Partnering to help kids with anxiety

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Partnering to help kids with anxiety

Voice: March 2017

When a seventh-grade student found life at a new school too overwhelming, the first thing school counselor Rosary Pennington did was to listen.

"I started by building a relationship with her so that she would be comfortable enough to at least come into school and sit in my office so that she could be in attendance and work on school work," said Pennington, a member of the Clarion Area Education Association, Clarion County.

Pennington was one of several PSEA Department of Pupil Services members to talk with Partners for Public Education about how adults can help children who may have an anxiety disorder.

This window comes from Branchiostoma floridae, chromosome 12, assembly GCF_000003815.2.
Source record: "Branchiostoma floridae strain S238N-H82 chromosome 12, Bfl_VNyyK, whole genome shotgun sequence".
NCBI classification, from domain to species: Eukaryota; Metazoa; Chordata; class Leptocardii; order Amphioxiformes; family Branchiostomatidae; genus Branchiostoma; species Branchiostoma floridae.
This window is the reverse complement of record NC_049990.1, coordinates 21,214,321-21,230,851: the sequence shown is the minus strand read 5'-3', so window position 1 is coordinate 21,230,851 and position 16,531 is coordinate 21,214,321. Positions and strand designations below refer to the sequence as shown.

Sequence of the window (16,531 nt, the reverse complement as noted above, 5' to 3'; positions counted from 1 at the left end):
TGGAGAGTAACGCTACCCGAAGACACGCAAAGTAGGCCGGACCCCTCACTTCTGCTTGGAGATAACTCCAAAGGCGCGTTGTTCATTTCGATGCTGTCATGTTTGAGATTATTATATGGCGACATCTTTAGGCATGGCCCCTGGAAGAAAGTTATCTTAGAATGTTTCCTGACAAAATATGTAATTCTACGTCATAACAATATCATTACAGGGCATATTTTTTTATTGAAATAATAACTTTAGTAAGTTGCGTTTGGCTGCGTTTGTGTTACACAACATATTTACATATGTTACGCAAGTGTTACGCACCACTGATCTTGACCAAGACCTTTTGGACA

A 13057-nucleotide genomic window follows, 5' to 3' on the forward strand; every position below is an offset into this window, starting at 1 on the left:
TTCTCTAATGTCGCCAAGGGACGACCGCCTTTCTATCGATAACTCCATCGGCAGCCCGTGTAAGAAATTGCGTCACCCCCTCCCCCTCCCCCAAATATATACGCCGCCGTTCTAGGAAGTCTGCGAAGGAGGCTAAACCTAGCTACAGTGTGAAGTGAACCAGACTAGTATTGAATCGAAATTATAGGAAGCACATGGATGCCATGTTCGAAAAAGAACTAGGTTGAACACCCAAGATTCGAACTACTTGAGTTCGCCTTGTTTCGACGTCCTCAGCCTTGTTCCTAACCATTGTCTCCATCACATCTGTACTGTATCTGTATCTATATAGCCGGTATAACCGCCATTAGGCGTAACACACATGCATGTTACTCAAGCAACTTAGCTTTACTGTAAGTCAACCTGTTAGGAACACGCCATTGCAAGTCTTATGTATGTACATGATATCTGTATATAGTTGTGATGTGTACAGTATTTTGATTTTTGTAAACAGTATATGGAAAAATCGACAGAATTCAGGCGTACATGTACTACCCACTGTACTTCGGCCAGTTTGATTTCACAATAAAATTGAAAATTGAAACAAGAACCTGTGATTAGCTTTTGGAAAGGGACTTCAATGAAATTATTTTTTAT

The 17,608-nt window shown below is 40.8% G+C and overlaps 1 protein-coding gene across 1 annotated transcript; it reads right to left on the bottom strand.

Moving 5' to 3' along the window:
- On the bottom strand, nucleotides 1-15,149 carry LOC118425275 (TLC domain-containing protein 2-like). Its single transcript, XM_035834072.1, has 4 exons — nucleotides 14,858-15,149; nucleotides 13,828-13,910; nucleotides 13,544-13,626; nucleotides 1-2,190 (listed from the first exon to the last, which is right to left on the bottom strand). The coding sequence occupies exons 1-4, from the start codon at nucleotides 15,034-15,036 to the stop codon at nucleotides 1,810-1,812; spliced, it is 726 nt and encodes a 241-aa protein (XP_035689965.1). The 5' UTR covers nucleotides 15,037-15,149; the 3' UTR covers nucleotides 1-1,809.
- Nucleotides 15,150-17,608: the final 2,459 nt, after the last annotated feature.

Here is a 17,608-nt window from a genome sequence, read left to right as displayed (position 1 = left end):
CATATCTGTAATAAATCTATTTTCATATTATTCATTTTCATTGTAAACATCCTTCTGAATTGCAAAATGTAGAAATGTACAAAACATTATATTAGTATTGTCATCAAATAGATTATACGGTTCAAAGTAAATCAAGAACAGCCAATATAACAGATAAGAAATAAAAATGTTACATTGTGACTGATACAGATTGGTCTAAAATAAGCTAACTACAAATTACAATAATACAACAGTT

Anxiety is a normal reaction to stress, but children with an anxiety disorder may experience feelings of excessive fear or anxiety that are out of proportion to the situation or age inappropriate.

That's what happened to the seventh-grader in Pennington's school. The student had an intense fear of school, so Pennington worked closely with her, her parents, health providers, and other educators.

Pennington encouraged the student to attend class and even escorted her when necessary. Gradually, the student became more comfortable attending certain classes. Today, she goes to all her classes, returning to Pennington's office only during study hall to decompress.

Partners' new resource, "Supporting children with anxiety," provides helpful tips from experts like Pennington. Go to to print copies to share with parents or guardians of students who may have anxiety. You can also email to request that PSEA mail you copies of the handout.